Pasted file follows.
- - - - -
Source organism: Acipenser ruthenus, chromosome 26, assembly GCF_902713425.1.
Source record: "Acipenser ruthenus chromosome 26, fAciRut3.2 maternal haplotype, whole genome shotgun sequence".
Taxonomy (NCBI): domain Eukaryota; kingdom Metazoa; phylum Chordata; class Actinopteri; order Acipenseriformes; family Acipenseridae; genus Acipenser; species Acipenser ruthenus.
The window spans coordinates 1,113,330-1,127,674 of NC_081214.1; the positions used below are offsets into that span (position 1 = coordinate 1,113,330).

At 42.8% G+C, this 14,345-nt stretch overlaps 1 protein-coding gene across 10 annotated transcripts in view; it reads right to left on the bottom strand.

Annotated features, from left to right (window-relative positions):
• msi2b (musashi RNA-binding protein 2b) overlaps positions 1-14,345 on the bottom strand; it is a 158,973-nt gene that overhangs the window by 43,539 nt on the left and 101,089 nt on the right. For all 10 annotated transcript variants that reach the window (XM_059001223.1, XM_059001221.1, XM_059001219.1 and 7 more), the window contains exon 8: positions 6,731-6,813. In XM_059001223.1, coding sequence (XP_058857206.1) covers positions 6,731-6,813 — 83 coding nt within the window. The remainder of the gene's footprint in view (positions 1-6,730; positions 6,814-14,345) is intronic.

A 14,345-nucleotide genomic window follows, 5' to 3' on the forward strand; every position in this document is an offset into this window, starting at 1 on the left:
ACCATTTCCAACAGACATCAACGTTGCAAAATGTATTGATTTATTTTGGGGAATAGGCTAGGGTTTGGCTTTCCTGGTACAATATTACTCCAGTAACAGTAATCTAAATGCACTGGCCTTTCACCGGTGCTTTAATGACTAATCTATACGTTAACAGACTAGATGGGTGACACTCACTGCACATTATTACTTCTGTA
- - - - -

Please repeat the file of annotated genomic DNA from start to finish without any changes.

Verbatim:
Source organism: Acipenser ruthenus, chromosome 26, assembly GCF_902713425.1.
Source record: "Acipenser ruthenus chromosome 26, fAciRut3.2 maternal haplotype, whole genome shotgun sequence".
Taxonomy (NCBI): domain Eukaryota; kingdom Metazoa; phylum Chordata; class Actinopteri; order Acipenseriformes; family Acipenseridae; genus Acipenser; species Acipenser ruthenus.
The window spans coordinates 1,113,330-1,127,674 of NC_081214.1; the positions used below are offsets into that span (position 1 = coordinate 1,113,330).

At 42.8% G+C, this 14,345-nt stretch overlaps 1 protein-coding gene across 10 annotated transcripts in view; it reads right to left on the bottom strand.

Annotated features, from left to right (window-relative positions):
• msi2b (musashi RNA-binding protein 2b) overlaps positions 1-14,345 on the bottom strand; it is a 158,973-nt gene that overhangs the window by 43,539 nt on the left and 101,089 nt on the right. For all 10 annotated transcript variants that reach the window (XM_059001223.1, XM_059001221.1, XM_059001219.1 and 7 more), the window contains exon 8: positions 6,731-6,813. In XM_059001223.1, coding sequence (XP_058857206.1) covers positions 6,731-6,813 — 83 coding nt within the window. The remainder of the gene's footprint in view (positions 1-6,730; positions 6,814-14,345) is intronic.

A 14,345-nucleotide genomic window follows, 5' to 3' on the forward strand; every position in this document is an offset into this window, starting at 1 on the left:
ACCATTTCCAACAGACATCAACGTTGCAAAATGTATTGATTTATTTTGGGGAATAGGCTAGGGTTTGGCTTTCCTGGTACAATATTACTCCAGTAACAGTAATCTAAATGCACTGGCCTTTCACCGGTGCTTTAATGACTAATCTATACGTTAACAGACTAGATGGGTGACACTCACTGCACATTATTACTTCTGTA